Eventually, I decided to post about our adventure in Ecuador’s Amazon rainforest, one of the most unusual trips I’ve ever had!
First, we went from London to Amsterdam. We had a direct 12-hour KLM flight from there to Quito, the glorious capital of Ecuador, and combined it with a visit to Galàpagos Islands.
We had to take a bus to get to the Amazon rainforest from there. Unfortunately, there was the heaviest rain that day, and our journey stretched quite dramatically. However, by the end of the day and having changed our bus to a canoe to cross Napo River at some point, we reached La Casa del Suizo, our final destination.
La Casa del Suizo
Our lounge La Casa del Suizo consisted of several small houses overlooking the Napo River, an Amazon River affluent, the rainforest, a pool, an eating area, and a few other buildings.
The food, as always in Ecuador, was mouthwatering: think fresh fruits, meat, avocados – and, of course, chocolate, a specialty of the country!
What to do in Amazon rainforest?
We had lots of activities available around the lounge. The one we came there for was obviously animal and bird watching while exploring the magnificent Amazon forest: imagine the jungles you’ve seen in the documentaries with narrow paths you can find only with a guidance!
We had a chance to see some animals in the wild, like birds, monkeys, and insects such as giant bullet ants.
Some river activities were also pretty fun to participate in, such as rafting down in tires. A canoe awaited for us to pick up at the end of the route.
Besides that, we visited a sanctuary called AmaZoonico, where wild animals (often saved from illegal trade) were treated with care and love.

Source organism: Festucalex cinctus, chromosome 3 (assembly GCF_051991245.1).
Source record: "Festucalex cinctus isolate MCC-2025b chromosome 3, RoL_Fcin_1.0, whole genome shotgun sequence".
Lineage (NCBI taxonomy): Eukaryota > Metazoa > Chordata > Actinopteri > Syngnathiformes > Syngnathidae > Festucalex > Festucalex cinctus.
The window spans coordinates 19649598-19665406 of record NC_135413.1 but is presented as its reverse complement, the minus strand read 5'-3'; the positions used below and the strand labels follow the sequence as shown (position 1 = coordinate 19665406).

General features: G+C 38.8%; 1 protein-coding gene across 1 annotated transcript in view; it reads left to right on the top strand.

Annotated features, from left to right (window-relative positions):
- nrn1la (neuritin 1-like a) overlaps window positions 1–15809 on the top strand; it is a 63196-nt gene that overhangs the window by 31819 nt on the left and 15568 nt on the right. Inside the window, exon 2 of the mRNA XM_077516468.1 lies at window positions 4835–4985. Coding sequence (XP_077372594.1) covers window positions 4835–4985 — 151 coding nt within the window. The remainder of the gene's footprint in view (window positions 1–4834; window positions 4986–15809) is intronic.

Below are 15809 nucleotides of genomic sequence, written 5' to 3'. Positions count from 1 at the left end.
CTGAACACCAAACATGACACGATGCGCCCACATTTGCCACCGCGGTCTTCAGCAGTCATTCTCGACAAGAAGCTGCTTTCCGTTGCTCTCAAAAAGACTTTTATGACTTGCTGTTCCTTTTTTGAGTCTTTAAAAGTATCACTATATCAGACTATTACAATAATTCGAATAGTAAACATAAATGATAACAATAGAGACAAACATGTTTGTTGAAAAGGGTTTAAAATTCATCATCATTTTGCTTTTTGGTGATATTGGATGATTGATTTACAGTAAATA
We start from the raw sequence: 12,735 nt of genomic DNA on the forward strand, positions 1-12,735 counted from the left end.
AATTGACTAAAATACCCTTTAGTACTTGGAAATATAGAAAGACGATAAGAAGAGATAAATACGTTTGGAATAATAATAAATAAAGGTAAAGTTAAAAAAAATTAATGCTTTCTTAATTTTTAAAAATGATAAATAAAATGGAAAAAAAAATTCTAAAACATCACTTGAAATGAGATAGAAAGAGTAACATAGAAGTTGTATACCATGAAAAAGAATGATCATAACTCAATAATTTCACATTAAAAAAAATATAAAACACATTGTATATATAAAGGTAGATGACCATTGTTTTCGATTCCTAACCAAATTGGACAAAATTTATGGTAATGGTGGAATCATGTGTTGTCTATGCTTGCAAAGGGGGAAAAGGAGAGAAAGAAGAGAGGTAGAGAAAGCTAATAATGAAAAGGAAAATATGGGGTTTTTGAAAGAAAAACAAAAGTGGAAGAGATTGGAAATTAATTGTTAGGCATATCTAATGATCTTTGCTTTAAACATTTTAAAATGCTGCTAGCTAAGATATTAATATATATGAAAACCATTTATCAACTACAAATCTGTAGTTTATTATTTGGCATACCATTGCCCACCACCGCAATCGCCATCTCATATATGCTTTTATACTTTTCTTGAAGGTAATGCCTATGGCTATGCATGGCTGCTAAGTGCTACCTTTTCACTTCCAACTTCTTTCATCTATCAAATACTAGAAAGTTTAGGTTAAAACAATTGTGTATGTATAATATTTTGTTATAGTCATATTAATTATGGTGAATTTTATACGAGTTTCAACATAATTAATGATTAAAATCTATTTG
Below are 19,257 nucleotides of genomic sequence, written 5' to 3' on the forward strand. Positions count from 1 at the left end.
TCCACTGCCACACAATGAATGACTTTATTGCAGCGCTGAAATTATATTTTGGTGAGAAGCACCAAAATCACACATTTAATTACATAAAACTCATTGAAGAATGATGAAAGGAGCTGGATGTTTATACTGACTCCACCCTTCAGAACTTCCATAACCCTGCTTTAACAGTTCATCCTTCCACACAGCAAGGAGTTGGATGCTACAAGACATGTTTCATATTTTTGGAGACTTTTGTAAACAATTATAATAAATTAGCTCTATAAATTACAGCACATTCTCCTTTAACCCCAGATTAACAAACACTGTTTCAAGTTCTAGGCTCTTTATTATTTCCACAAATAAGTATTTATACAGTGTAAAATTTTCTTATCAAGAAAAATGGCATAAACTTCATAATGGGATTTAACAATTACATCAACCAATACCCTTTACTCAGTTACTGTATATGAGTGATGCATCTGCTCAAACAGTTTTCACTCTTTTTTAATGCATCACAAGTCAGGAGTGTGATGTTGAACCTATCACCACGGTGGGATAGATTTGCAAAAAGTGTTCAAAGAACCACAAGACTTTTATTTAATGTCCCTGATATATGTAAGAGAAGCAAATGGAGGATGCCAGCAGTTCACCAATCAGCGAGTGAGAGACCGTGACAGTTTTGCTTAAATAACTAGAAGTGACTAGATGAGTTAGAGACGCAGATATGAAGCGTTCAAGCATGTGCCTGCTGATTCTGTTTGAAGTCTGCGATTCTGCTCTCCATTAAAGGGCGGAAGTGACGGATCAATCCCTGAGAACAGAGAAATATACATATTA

Caimans, snakes such as anacondas, tapirs, sloths, otters, birds, iguanas, pygmy marmosets, capuchin monkeys, squirrel monkeys, howler monkeys, and jaguars are just a few animals to name that live in Amazon rainforest, and you have a chance to encounter some of them!
The scientific studies take place there, too.
Local village visit
Moreover, we were granted a visit to a local village that spoke Kichwa, a Quechuan language and the most spoken indigenous language in the area.
The natives showed us some traditional arts and crafts such as pottery, the ways they produce food (for instance, making drinks and starchy food from yucca roots), and build their houses.
Finally, you can observe how the indigenous population hunts blowing poisonous darts via s special blowgun on the prey and even try this technique yourself (not with the live animals, of course).
Another activity we participated in was studying the local tropical butterflies – around 20 species – in the Butterfly house.
They were kept in a special enclosure, and we were able to admire the rainforest butterflies in their natural habitat and learn about their life cycle.
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